Will banking meet the sorry fate of newspapers? With the tech industry creeping up on licensed deposit-taking institutions in India, it’s time to take the question seriously.
Google already provides one of the two most popular payment wallets in the country. But now Google Pay wants to push time-deposit products of small Indian banks that don’t have much of a retail liability franchise of their own. According to a press release, Equitas Small Finance Bank will offer Google Pay customers up to 6.85% interest on one-year funds as part of a “branded commercial experience” on the platform. The Mint newspaper, which has reviewed the application interface built by Setu, a Bangalore-based fintech, says other lenders may also sign up.
The move has global significance. It shows the tenuous nature of the hold financial institutions have on a core operation like deposit-taking, and their vulnerability to an assault from online search, social media and e-commerce behemoths. Google, Facebook and Amazon.com may pose a far bigger challenge to brick-and-mortar lenders than fintech start-ups that don’t have the scale of platform businesses. Just like in India, deposit-strapped challenger banks might throw the keys to tech intermediaries with hundreds of millions of active users. When the giants storm the fortress, even larger banks will lose control of banking.
China’s homegrown tech titans have already shown how easy it is to dislodge traditional lenders from lending. In a growing network of users, real-time non-financial data can be a more powerful predictive tool than credit scores relied upon by banks. Adding a layer of financial activity to an online platform brings in yet more information. Before Beijing stepped in to clip its wings, Jack Ma’s Ant Group pursued this advantage to the hilt.
Breached by tech
Silicon Valley never had a chance in China. However, it’s in a stronger position in the world’s second-most-populous nation, where everything to do with money is increasingly about plugging into an open network. Banks’ historic moat has been breached by tech innovation.
For instance, the government’s digital identification system for 1.3 billion people has made paper trails and physical presence redundant, and turned the banks’ cumbersome know-your-customer processes (verifying an address or being introduced by another account holder) into a cheap utility with standard protocols. A wallet can establish customer identity as easily as a bank and manage the process of seeking her consent.
Nor do India’s deposit-taking institutions have any special advantage left in moving retail money. Yes, they still hold the accounts for sending or receiving funds. But rather than transacting on their bank apps or cards, customers prefer to use Google Pay or Walmart’s PhonePe to pay one another and merchants. The two wallets were used to transfer 5-trillion rupees (US$70-billion) last month, giving the duo an 85% share of a market that has more than 50 apps, including from banks.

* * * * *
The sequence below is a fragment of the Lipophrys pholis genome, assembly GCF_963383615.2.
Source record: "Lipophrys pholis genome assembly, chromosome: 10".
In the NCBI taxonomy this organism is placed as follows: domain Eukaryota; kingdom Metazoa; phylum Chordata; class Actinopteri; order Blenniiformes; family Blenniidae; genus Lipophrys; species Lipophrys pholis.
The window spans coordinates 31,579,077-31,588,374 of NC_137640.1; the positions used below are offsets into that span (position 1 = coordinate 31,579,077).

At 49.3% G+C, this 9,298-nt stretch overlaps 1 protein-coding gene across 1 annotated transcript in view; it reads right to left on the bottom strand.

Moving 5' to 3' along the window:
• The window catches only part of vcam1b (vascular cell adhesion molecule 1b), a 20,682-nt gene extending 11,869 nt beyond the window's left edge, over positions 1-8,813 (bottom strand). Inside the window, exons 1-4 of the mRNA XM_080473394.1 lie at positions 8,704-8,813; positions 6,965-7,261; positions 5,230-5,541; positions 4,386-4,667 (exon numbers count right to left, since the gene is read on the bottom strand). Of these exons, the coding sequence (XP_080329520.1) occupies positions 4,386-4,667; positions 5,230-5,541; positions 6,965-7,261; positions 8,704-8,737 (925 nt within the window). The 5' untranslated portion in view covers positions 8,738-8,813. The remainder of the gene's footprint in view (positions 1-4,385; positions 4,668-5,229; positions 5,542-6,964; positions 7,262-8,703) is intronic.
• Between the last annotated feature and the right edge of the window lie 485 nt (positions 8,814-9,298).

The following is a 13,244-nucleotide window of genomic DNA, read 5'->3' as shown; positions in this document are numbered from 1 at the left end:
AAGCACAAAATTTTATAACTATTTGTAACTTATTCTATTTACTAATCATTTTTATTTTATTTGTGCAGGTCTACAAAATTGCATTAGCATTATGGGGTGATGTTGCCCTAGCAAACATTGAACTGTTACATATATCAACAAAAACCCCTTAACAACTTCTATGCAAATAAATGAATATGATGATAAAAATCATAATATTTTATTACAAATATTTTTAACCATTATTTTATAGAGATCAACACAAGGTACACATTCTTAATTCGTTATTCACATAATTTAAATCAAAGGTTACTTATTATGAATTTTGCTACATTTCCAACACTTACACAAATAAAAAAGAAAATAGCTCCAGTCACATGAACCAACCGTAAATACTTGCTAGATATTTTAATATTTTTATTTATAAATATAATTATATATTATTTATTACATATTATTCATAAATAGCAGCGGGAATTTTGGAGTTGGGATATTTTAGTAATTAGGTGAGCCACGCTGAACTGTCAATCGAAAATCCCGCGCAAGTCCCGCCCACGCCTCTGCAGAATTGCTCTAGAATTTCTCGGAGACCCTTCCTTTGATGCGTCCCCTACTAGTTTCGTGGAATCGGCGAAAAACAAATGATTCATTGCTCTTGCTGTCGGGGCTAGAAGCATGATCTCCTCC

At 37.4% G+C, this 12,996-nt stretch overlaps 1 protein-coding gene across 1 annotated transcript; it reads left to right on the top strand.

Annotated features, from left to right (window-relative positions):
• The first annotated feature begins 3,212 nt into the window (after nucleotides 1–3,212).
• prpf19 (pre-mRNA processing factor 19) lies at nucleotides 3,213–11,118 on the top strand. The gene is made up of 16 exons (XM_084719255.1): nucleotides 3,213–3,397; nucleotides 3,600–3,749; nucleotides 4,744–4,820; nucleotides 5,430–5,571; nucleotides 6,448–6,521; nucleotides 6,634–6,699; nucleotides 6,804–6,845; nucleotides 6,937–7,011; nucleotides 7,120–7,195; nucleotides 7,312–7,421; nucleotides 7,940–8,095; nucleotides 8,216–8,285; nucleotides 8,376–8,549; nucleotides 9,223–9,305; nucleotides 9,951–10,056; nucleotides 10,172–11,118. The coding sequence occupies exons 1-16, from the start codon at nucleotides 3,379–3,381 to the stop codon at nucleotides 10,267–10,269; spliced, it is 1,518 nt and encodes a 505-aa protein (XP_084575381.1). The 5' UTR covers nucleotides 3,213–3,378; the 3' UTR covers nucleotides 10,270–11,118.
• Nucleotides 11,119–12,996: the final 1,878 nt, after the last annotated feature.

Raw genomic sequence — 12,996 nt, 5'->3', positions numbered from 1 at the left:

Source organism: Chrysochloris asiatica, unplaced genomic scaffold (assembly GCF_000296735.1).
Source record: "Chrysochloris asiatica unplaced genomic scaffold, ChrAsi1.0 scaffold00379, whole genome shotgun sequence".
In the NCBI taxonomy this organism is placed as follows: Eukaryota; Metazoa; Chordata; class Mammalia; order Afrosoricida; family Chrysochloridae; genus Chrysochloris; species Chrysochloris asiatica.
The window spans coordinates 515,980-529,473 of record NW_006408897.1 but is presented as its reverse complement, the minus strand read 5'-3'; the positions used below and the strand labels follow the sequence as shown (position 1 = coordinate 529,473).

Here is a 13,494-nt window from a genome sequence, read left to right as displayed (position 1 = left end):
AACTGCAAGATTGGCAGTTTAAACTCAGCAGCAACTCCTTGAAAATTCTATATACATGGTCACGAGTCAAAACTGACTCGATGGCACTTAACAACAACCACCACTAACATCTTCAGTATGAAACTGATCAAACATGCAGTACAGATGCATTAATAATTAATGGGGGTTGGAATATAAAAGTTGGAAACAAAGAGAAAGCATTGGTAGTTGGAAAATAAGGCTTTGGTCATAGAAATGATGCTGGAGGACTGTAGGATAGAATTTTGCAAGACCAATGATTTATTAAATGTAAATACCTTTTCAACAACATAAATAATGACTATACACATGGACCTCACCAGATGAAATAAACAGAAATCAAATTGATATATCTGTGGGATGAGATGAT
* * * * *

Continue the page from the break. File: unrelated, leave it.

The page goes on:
That’s the power of platforms’ data-network-activity, or DNA, loop, as researchers at the Bank for International Settlements describe it. When Facebook’s WhatsApp Pay is fully ready, the half a billion Indian users of the messaging service are bound to give it a leg-up in financial businesses.
The environment is ripe for Silicon Valley to encroach into banking. Equitas doesn’t have a pre-existing relationship with the Google Pay customer to whom it’s marketing fixed-term products. Even after getting the money, the lender might not get to build long-term association with the saver. Once the deposit matures, the money will simply get swept back into whichever bank’s account it came from. Since it won’t even take two minutes for a platform to book deposits from scratch, if another lender offers a better deal, idle funds might go there next. Customer loyalty, which is often just plain inertia, will no longer ensure stickiness. Savers will gain.
If the playbook is successful, the likes of PhonePe and WhatsApp Pay might also want to copy it. For a fee, platforms can easily extend their insights into consumer behaviour and payment flows to influence deposit mobilisation. The higher the commission, the lower the banks’ profit. India’s state-run lenders, in particular, will need to become more efficient. Or they’ll have to lobby with regulators to rein in the tech giants. Amazon, Google and Facebook were all competing to build a brand-new payment network in India, but the central bank has put the licence on hold because of data safety concerns, according to a separate report in Mint last week.
Globally, banks and regulators have been bracing themselves for the challenge from Diem, a Facebook-backed project that promises to replicate major global currencies to broaden financial inclusion. But lenders can be on a slippery slope even without new payment instruments. As Big Tech asserts control over the flow of yield-seeking savings, an imposing high-street presence will no longer serve as a ticket to cheap funding.
Regulated institutions may be left holding a licence to take deposits — and a thick rule book accompanying that privilege — but platforms will decide if a bank’s promotional offer is to be displayed prominently or buried in an obscure corner. The same slow, painful decline that gutted the print media after readers and advertisers moved online and publishers lost their sway over them may be waiting in the wings for banking, too. — By Andy Mukherjee, (c) 2021 Bloomberg LP